The odds are that at some point in your
life, either you or someone you know will be arrested and charged with a crime.
Your personal freedom depends upon many factors, such as a proper investigation,
use of expert witnesses, plea bargaining strategies, and proper trial technique.
Both Louis and Brian Dell have the knowledge and over a decade of trial
experience in defending people against all kinds of criminal charges.
We understand the complexities of the legal
system and are prepared to fight for your freedom. Please feel free to
browse through the frequently asked questions listed below.
Table of Contents
- The police want to question me about a crime.
Should I cooperate?
- I'm on a road trip with some friends. I
get stopped for speeding. The officer asks me if I have any problems
with him searching my vehicle. What should I do?
- I've been charged with a crime. What next?
- I know I did the crime. If I cooperate, will
that lessen my punishment?
- What is a misdemeanor?
- What is a felony?
- Can I have my criminal conviction removed from my
Let's put this bluntly: No.
The police are trained to extract information from you. The officers
may be pleasant or friendly; mean and abusive; they may play good-cop/bad-cop;
whatever the case, they will attempt to elicit information which they can use to
connect you to a crime. The average person mistakenly believes that the
officer is the judge or jury and will weigh any statements made in order to
determine whether to detain or arrest the person--don't you make that mistake.
Consider this: when the police are questioning you, they already suspect you
have committed a crime. Your words can only confirm their suspicions--your
silence will give you the most protection. Ask for a lawyer immediately,
and do not talk to the police--ever.
Kindly tell the officer you do not agree to
a search of any kind. If you are asked what you have to hide, simply tell
the officer you do not wish to answer any questions. You see, if you
invite the police to search you or give them permission to search you or your
car, if they find something, they will prosecute you for it. What if it
isn't yours and you didn't put it there? Who is the jury going to believe,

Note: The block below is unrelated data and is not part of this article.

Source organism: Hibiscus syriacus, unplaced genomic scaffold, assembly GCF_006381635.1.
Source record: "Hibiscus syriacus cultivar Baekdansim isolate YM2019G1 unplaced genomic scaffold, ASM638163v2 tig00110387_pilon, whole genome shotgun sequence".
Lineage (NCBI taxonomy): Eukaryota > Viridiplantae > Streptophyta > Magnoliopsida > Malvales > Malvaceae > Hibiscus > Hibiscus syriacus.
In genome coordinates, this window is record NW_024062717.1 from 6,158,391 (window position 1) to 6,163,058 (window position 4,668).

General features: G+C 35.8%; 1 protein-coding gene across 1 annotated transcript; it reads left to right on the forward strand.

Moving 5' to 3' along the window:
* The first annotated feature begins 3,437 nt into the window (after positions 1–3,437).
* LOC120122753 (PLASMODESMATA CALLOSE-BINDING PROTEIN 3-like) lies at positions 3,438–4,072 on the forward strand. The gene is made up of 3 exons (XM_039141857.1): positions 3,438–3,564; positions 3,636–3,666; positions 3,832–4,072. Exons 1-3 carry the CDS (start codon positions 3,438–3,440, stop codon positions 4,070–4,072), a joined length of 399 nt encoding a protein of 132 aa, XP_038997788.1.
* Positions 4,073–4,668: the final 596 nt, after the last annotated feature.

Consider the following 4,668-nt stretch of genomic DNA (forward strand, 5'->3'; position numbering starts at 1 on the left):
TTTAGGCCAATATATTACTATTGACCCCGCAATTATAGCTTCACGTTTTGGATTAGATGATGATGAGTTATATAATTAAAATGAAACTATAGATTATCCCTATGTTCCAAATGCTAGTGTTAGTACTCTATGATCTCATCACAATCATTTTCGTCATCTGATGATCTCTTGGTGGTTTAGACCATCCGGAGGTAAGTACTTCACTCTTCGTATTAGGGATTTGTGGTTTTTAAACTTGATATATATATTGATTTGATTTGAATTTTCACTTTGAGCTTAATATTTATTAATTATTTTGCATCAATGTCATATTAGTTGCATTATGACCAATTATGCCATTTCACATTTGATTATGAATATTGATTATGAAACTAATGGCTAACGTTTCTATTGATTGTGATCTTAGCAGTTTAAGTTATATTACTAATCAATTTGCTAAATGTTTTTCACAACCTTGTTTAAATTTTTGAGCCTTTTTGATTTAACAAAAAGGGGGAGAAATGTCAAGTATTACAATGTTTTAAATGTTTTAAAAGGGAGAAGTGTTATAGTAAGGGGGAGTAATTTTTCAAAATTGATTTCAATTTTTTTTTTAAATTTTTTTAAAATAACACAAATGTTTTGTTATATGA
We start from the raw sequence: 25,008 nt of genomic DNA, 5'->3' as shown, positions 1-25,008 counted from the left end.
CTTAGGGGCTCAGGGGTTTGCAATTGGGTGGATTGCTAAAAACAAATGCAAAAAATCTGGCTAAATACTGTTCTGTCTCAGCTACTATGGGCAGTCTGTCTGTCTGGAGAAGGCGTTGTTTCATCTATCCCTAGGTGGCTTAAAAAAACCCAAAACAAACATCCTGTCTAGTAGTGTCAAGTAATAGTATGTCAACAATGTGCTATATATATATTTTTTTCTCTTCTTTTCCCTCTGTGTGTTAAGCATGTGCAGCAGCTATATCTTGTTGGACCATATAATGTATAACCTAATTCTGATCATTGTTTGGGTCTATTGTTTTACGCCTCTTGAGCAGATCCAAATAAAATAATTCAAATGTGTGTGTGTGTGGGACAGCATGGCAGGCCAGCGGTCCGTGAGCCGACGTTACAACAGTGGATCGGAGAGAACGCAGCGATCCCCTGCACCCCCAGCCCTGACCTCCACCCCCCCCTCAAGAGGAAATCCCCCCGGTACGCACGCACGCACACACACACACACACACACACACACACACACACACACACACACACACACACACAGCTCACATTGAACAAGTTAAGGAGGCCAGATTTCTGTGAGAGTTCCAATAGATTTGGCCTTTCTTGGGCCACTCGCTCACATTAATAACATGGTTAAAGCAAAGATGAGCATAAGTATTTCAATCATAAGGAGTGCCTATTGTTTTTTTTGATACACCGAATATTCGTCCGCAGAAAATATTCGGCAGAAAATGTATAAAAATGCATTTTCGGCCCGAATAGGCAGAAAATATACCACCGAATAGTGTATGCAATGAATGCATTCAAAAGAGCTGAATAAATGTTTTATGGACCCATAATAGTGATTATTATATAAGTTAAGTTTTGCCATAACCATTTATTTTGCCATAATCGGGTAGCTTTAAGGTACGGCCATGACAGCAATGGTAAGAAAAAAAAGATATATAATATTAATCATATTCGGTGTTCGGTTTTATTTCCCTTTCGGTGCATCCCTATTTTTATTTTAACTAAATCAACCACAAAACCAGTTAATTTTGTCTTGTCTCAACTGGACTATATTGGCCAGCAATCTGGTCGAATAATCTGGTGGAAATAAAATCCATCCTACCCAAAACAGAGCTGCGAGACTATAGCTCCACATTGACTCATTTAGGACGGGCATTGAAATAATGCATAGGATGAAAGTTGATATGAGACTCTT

you or the police? It won't make any difference who put it there if the
police say they found it in your possession. So refuse to let them look.
Don't panic. Call a lawyer immediately. If you are in jail, your
attorney can assist you in contacting a bail bondsman and arranging the
assistance of friends and family members in managing your affairs until you are
No. The police do not have the power to reduce your punishment, only
the prosecutor and judge have such abilities. Yet another reason not to
cooperate with the police. An experienced defense attorney can negotiate
with the prosecution in order to obtain a reduced or fair sentence.
Misdemeanors are crimes where the maximum possible jail term is no greater
than one year. Typically, these include first time DUIs, minor assaults,
petty theft, trespass.
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Felonies are crimes where the maximum possible jail term exceeds one year.
These are serious crimes such as grand theft, robbery, homicide, sex crimes.
Even after you have done your time and completed all of the terms of probation
or parole, you will likely have lifelong consequences such as the inability to
vote, difficulty in obtaining employment, immigration problems. In the
case of sex crimes, you will be required to register with the local authorities
In some cases, the answer is yes. If you have successfully completed
the terms and conditions of your misdemeanor sentence, your attorney can lead
you through the process of "expunging" or erasing your criminal record.
Once your criminal conviction has been expunged, it is as if you have never been
convicted of that crime. Talk to an experienced attorney for more details
about expunging your record.